I recently coauthored a paper with Dave Beck (Liberty University, Department of Philosophy): “The Suitability of Aristotelian Metaphysics for Theism” presented at the Evangelical Philosophical Society in Baltimore, MD (November 2013). We primarily focus on critiques of Aristotelian/Thomistic metaphysics offered by Richard Swinburne and Lydia Jaeger. Dave primary contribution was the body-soul discussion and I focussed on Christian thought and science and our Thomistic cosmological argument. This version of the argument is something that we’ve developed over the last year or two. He also worked with my contributions as well. It was a mixed and shared effort by both of us.
Swinburne actually sat in and listened to the presentation. Afterwards, he said the critiques were fair and accurate. Likewise, he agreed that Jaeger should be read and discussed more in Christian philosophy/theology and liked our critique of her as well. He has since offered for us to send him our paper so he can review and critique it. That is certainly an honor and privilege. We haven’t finalized plans for a journal submission but I suspect we may plan to do that in the near future.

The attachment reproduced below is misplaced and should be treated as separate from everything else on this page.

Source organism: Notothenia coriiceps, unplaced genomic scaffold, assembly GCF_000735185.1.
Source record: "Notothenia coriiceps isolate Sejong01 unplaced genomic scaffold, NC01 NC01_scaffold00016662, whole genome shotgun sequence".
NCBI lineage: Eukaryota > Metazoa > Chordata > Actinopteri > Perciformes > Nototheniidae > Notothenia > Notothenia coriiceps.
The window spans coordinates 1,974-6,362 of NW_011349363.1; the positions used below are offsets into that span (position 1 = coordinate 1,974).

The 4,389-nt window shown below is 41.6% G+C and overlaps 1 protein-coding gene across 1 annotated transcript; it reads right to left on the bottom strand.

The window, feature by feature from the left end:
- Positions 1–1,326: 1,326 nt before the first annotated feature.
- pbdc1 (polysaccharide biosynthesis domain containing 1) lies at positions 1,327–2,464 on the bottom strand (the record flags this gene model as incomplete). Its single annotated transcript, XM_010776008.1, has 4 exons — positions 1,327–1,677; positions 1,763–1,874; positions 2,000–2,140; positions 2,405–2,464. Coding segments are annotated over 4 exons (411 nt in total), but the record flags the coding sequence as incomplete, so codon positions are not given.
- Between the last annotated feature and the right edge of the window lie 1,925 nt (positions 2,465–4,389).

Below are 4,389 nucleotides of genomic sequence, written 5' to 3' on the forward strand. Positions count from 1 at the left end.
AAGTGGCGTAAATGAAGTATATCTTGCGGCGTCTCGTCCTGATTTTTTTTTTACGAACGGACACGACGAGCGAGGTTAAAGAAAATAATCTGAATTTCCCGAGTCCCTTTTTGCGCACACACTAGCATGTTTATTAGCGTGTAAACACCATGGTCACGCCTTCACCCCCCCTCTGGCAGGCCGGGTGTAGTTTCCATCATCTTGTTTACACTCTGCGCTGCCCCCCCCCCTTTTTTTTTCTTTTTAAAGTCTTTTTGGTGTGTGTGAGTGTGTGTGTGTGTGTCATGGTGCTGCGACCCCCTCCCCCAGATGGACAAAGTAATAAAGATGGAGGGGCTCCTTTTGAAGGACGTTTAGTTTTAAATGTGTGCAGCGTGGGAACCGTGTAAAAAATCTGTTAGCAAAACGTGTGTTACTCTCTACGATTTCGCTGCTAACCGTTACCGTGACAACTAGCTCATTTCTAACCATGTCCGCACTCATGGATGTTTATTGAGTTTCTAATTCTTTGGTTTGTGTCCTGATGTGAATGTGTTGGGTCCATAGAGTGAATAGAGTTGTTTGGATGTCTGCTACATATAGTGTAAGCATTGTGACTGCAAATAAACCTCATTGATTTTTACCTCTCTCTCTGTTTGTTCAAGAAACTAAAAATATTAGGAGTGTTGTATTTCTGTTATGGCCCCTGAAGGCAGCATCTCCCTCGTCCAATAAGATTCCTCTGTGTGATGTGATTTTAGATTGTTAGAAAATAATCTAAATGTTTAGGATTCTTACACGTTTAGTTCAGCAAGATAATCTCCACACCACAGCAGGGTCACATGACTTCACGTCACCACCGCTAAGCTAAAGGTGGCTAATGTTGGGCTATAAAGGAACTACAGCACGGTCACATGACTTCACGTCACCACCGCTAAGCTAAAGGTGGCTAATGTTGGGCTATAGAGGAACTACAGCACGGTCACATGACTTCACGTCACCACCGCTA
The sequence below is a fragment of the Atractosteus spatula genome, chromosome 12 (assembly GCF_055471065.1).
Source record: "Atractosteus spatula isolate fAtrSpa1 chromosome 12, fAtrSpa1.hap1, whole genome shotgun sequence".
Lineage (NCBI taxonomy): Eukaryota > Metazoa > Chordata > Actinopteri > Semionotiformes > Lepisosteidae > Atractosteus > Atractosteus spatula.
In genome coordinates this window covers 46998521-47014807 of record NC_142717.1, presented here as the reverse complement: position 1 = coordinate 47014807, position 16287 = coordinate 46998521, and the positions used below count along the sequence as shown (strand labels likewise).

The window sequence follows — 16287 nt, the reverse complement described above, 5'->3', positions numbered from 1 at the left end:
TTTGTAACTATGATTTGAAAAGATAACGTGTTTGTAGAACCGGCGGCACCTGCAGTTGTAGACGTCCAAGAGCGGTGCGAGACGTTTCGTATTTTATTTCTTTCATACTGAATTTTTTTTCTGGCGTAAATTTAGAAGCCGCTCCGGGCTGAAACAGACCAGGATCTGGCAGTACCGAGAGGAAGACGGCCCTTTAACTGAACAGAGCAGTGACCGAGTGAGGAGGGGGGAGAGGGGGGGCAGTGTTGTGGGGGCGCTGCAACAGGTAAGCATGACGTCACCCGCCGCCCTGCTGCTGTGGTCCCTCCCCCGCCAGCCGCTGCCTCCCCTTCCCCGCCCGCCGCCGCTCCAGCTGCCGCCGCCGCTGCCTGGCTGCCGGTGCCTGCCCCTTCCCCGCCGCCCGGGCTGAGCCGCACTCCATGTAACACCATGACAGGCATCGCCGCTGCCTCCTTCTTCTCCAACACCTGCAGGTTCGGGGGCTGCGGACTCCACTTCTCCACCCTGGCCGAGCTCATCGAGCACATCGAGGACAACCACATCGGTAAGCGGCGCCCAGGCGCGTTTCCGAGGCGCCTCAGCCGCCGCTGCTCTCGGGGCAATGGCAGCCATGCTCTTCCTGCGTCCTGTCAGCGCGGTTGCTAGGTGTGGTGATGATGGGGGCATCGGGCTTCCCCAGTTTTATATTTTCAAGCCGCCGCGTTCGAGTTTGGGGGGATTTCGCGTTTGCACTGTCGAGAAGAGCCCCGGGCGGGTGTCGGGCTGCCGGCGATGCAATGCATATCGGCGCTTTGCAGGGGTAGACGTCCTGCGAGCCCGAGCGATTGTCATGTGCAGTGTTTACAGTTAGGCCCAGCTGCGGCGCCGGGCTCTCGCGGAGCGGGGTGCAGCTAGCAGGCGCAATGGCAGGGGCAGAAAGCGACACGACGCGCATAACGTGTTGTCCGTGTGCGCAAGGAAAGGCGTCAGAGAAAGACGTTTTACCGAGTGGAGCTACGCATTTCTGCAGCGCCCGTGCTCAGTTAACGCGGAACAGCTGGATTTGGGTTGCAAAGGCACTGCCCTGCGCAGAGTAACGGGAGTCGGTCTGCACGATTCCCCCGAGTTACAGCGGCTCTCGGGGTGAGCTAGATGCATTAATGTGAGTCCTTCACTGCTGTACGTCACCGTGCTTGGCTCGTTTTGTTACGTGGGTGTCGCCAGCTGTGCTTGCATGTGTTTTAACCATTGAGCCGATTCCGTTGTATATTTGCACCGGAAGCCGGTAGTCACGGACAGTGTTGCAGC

Here is our introduction to the paper:
Not just a few current philosophers and theologians have asserted that the metaphysics of Aristotle, even after it was transformed and adapted by Thomas Aquinas, will not meet any or all the requirements of a robust Christian Theism. There is nothing new about that. Both among the Patristics and the Medievals were those who for various reasons rejected Peripatetic metaphysics, primarily for its alleged physicalism. Of course the Condemnations of 1277 didn’t help things either. While directed principally against Averroistic Aristotelianism that was infecting the University of Paris, 20 of the 219 condemned theses were Thomistic. Nevertheless, Thomas would prevail, not only to sainthood, but to become the patron of education and the Teacher of the Church.read more »